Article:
Conan Ends Late Night Run Gracefully

There was emotion, some very funny clip montages, chunks of the set given away to every studio audience member, hugs and the freeing of Abe Vigoda.  All in all, the final Late Night With Conan O’Brien was a fitting end to a throughly surprising run.  Who knew that the tall, red-headed Catholic kid from Boston, with almost no previous on-camera experience and no stand-up background, would last longer (over 16 years) than the show’s predecessor, David Letterman.  (The original Late Night ran from February 1982 to June 1993.)
 
When Saturday Night Live creator Lorne Michaels (and the executive producer of Late Night through his Broadway Video production company) convinced NBC to take a chance on one of his writers, who had occasionally popped up in bit parts during sketches and would also write for The Simpsons, it was a real risk.  His selection was an almost complete unknown, most certainly not the obvious choice to replace the iconic Letterman.  (Dana Carvey seemed more suitable but he turned down the gig.)
 
You would never know how great a choice he was after watching his awful debut on September 13, 1993.  There was no structured monologue and interviews with John Goodman and Drew Barrymore were forgettable.  (The only memorable moment occurred when Goodman was given a First Guest medallion and his picture was instantaneously snapped with O’Brien by photographers who appeared out of nowhere.)  And why did he need buddy Andy Richter (originally on-board as one of the writers) as a sidekick, anyway?  Neither were delivering the goods.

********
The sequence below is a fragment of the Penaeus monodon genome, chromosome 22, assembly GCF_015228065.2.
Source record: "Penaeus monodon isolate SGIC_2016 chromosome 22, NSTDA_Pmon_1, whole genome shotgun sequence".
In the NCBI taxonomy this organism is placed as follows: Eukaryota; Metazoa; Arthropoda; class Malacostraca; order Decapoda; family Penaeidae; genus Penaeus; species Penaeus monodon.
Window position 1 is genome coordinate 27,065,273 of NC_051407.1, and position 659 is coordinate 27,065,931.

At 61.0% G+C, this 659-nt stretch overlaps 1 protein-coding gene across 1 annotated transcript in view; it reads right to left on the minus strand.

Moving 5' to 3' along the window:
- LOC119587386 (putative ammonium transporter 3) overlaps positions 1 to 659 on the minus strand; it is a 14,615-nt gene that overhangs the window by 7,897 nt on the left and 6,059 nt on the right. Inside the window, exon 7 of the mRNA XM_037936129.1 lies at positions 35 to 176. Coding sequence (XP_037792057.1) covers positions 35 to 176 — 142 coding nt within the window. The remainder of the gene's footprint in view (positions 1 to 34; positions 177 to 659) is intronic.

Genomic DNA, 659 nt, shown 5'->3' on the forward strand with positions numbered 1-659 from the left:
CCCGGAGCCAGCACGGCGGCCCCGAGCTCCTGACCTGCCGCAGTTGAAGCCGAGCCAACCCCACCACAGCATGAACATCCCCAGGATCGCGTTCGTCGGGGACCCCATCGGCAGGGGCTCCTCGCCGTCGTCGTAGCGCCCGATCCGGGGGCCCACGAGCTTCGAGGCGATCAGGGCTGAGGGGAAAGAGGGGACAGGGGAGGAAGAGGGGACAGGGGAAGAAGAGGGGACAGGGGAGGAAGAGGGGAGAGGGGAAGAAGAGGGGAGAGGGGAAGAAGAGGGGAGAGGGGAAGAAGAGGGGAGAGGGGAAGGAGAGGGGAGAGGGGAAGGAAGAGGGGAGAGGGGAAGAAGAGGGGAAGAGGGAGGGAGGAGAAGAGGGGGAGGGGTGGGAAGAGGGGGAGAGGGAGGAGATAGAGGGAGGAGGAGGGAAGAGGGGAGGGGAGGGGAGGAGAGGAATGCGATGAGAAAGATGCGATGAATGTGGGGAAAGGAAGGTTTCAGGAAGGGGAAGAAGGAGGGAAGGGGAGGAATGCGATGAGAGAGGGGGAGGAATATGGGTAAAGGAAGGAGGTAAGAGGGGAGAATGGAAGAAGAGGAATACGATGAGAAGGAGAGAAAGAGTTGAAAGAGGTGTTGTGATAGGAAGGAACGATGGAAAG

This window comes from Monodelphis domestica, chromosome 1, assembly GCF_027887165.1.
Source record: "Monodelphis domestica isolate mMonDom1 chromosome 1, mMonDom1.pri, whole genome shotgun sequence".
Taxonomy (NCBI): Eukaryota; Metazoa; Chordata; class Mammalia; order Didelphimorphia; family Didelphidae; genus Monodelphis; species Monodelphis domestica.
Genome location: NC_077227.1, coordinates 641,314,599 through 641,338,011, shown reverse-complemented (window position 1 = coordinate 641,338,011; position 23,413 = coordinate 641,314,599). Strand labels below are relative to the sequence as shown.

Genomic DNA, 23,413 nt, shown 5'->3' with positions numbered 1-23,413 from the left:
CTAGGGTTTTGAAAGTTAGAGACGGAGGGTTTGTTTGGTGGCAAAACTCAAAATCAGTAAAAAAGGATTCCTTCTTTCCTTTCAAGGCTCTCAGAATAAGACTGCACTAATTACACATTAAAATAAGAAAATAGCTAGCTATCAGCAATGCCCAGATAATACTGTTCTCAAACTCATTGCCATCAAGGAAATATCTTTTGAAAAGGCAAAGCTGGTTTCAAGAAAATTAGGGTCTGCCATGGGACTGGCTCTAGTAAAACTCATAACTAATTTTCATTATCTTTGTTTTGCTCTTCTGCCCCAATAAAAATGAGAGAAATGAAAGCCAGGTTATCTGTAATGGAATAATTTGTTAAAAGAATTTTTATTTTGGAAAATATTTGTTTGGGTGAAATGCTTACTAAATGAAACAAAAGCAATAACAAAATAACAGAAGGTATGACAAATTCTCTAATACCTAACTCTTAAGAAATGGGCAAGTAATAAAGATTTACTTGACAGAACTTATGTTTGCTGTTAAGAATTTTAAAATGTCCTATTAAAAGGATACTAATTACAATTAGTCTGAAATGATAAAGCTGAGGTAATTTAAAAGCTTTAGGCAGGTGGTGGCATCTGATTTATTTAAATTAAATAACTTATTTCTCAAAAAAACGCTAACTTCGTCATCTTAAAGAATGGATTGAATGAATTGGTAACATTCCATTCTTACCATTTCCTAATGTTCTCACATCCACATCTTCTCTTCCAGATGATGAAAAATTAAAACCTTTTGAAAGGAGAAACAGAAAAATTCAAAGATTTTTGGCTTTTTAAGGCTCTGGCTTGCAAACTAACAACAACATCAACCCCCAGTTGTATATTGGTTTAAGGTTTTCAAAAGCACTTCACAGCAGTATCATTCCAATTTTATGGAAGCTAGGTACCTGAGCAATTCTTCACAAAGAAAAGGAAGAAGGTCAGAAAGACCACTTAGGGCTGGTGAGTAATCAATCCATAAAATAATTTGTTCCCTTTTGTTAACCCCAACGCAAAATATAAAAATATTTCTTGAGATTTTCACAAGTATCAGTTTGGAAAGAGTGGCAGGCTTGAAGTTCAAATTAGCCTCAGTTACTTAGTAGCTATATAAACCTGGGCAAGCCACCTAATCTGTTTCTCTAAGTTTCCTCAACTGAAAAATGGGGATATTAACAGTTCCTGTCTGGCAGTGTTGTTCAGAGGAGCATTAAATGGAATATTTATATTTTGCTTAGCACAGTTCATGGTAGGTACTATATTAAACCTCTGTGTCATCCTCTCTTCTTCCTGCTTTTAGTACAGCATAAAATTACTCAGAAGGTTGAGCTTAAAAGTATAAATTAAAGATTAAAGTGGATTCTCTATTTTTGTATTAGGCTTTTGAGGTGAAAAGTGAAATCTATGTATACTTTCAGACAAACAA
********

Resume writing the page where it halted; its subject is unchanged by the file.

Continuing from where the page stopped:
After that terrible start, I avoided the show like the plague, expecting it to be cancelled within a short while.  Reviews at the time were brutal.  The show would only be renewed every 13 weeks, not annually.  According to this New York Times story, NBC executives actually did pull the plug but remarkably, changed their minds.  That decision had to be a wake-up call for O’Brien who had to learn the hard way, through trial and error, how to be funny and connect with his audience.  By the end of the decade, after not watching the show for years, I remember catching a remote set in either an airport or bus terminal.  One guy was giving Conan a hard time but the always affable Bostonian assured him that the show was funny now. 
 
He wasn’t lying.  I began watching the show more often.  O’Brien and Richter had found their natural, comedic rhythm with themselves and their guests.  On the final Late Night, Richter made a return appearance (something he’s done for years to promote his movies and TV shows after leaving the show, albeit on a touching note, in 2000) to offer his congratulations and support to his old friend.  Although he’s had some success on the big screen, you can’t help but wonder if Richter made a big mistake. 
 
When he left, I wondered how O’Brien would adapt.  He ended up bantering with his superb and good-natured bandleader, Max Weinberg, and incorporating a number of Lettermanesque and Carsonian mannerisms.  Lots of mugging, deadpan stares, spontaneous fits of laughter and awareness of the audience’s reactions to various bits and quips, especially if something bombed or received a weird response (booing followed by clapping, for instance).  O’Brien has a quick wit (he did do improv with The Groundlings for a couple of years) that has served him well during those miscues which ultimately made the show funnier.